If you’re looking for traditional, authentic Greek food at a reasonable price in a homey, elegant atmosphere, Taverna 38 on Hillside Avenue in Williston Park is the place to be.
Owned by seasoned restaurateurs, Claudio Peralta and John Alexopoulos, Taverna 38 is Greek cooking at its best.
Executive chef Steve Papadopoulos is at the helm in the kitchen, and has worked extensively in European restaurants, many of which he owned, and in European hotels.
Taverna, which means tavern in Greek, is a far cry from a tavern. With its plush ivory-colored upholstered chairs and booths, and warm blue tones and accents, there is an elegance here that you don’t see at many Greek restaurants today. It’s elegant, but not pretentious, and as soon as you meet Claudio and John, you are welcomed as if you are family coming for dinner.
“Our concept was to serve traditional Greek cuisine, like home cooking—very simple, rustic,” said Claudio Peralta. “It’s very elegant looking inside, but when the people walk in we treat them like they are coming home. The food is truly Greek—simple, healthy, fresh.”
Paralta, a native of the Dominican Republic, moved to the United States in 1996 at age 21, and started working in fine dining restaurants, as a maître d’, manager, captain and sommelier. His credits include stints at the London NYC, A Voce, Daniel and Picholine where he worked for over a decade. It was at Picholine where he met John Alexopoulos.
Alexopoulos grew up in the restaurant business, working weekends and summers as a teenager in his father’s Greek diner. While studying accounting at Baruch College in 1993, a friend was able to get him an interview at the St. Regis in New York City. John was hired to work as a busboy in Lespinasse, and within a year he was promoted to captain.
“It was at Lespinasse where I fell in love with fine dining,” said Alexopoulos.
From there he went on to work as captain at several acclaimed restaurants including Adour by Alain Ducasse, Estiatorio Milos, Bouley and Picholine. Alexopoulos also holds a certificate from the Sommelier Society of America.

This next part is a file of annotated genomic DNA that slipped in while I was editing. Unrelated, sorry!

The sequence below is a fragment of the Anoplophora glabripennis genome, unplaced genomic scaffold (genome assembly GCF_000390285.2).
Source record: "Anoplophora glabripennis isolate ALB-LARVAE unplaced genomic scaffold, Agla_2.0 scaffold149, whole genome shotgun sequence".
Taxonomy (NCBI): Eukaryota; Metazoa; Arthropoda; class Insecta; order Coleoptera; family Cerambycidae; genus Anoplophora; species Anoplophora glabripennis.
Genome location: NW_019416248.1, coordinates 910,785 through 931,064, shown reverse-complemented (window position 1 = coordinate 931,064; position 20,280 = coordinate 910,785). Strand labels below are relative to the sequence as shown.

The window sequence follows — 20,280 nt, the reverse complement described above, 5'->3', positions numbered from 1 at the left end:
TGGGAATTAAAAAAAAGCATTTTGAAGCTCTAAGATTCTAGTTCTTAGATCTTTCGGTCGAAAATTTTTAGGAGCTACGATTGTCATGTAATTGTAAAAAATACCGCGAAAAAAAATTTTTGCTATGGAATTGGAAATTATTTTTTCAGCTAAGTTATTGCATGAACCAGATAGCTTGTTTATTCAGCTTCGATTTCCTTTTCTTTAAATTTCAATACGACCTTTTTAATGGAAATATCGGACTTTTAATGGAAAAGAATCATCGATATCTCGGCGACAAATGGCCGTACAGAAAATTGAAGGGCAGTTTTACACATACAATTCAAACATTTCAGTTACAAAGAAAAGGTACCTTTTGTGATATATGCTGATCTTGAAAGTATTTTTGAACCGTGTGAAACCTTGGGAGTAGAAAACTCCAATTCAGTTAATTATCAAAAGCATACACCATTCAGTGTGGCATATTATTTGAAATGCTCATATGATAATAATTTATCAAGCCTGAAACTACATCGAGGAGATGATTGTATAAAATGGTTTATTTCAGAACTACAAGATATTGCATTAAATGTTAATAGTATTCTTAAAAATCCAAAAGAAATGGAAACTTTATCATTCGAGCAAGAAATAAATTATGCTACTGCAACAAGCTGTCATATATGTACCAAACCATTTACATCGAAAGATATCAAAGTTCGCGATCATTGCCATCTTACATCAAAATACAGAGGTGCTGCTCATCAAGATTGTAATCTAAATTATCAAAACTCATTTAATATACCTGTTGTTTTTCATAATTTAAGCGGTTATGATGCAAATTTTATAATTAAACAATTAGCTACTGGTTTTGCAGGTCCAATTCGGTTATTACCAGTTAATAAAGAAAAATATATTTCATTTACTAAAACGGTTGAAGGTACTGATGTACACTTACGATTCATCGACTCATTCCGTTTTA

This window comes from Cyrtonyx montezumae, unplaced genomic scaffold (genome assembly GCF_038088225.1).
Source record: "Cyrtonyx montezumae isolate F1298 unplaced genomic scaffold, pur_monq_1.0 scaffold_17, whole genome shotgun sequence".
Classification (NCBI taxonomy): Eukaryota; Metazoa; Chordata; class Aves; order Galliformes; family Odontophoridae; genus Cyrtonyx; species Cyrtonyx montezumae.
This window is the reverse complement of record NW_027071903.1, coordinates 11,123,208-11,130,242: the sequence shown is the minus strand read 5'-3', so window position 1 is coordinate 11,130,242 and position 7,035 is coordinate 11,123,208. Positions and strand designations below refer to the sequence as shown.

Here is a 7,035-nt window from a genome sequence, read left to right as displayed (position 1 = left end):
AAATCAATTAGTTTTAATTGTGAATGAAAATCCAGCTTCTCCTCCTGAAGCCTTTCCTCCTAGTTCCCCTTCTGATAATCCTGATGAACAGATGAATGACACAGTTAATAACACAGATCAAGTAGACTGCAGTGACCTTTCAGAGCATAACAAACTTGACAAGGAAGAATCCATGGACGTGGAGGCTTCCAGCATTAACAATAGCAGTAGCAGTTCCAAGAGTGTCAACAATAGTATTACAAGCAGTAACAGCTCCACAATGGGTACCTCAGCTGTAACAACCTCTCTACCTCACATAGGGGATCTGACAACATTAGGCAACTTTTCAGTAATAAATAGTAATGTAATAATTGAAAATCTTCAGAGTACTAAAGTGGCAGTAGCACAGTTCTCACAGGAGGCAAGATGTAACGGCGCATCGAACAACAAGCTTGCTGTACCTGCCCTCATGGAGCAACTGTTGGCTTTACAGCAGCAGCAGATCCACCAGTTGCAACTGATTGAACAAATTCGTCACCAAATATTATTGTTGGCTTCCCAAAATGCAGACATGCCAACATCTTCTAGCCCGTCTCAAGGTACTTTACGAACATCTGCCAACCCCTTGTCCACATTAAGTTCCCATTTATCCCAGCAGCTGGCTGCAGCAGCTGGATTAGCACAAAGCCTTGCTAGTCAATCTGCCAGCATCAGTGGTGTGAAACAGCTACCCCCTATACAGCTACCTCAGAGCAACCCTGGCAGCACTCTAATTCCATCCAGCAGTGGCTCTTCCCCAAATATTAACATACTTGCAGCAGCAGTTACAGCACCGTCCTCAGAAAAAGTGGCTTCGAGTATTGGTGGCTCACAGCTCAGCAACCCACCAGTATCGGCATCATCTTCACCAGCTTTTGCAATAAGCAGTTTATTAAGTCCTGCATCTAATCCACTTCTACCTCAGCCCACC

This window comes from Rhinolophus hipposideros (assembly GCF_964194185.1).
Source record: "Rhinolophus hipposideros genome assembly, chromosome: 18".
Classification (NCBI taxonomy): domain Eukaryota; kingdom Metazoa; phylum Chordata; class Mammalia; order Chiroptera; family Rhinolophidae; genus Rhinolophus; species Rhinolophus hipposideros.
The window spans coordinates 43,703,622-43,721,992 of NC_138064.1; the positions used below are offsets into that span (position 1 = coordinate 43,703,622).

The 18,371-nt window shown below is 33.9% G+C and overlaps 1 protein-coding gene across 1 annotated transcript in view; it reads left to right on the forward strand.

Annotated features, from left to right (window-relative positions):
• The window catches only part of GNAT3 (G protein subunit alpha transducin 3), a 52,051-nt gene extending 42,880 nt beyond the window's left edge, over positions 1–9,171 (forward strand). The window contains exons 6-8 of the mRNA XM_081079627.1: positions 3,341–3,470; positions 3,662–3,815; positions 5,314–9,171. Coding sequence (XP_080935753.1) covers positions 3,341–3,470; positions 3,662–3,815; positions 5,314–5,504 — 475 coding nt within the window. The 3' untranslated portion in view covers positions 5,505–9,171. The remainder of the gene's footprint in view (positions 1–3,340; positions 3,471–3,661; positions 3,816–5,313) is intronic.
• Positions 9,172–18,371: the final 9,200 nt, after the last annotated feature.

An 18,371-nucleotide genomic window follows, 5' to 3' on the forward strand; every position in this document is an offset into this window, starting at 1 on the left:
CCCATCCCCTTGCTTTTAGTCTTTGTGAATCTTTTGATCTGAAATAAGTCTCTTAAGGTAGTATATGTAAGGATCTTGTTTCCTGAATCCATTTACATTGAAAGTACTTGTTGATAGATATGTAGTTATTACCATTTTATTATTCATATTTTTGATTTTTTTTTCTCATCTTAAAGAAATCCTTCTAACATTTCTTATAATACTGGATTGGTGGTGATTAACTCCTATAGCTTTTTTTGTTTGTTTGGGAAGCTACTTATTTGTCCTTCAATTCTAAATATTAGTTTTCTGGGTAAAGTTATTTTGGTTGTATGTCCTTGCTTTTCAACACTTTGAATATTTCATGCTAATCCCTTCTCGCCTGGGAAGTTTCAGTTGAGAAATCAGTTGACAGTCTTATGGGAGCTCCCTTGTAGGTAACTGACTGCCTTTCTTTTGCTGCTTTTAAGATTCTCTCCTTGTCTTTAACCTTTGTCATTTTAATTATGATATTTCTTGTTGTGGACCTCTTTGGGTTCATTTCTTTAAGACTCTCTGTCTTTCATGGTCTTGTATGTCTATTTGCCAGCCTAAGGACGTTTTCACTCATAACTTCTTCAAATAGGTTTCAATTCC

Mutual friends of John and Claudio convinced them to open a restaurant together and to look at the space in Williston Park. In November of 2015 they launched a Mediterranean restaurant called Xarello, but by May, the partners decided to go back to Alexopolous’s roots, and re-launch it as a traditional Greek restaurant with an emphasis on fresh seafood. Taverna seats 60 in the dining room and 14 at the bar.
The menu includes delicious traditional Greek cuisine such as avgolemono, an egg, lemon, chicken soup with orzo; spanakopita, northern Greek village–style spinach pie; pastitsio, layers of baked macaroni, tomato, ground beef and béchamel; and moussaka, baked layers of eggplant, potato, zucchini, ground beef and béchamel.
Some of the more interesting and popular dishes include a grilled Spanish octopus appetizer with arugula in a Greek red wine vinaigrette, and a whole branzino imported from Greece. It is grilled and served with olive oil, lemon and some parsley. The spreads are equally as popular and include tzatziki, the Greek yogurt, cucumber and garlic spread; melitzanosalata, roasted eggplant, red pepper and garlic; taramosalata, red caviar, lemon and extra virgin olive oil, and traditional hummus made with chickpeas, tahini and extra-virgin olive oil.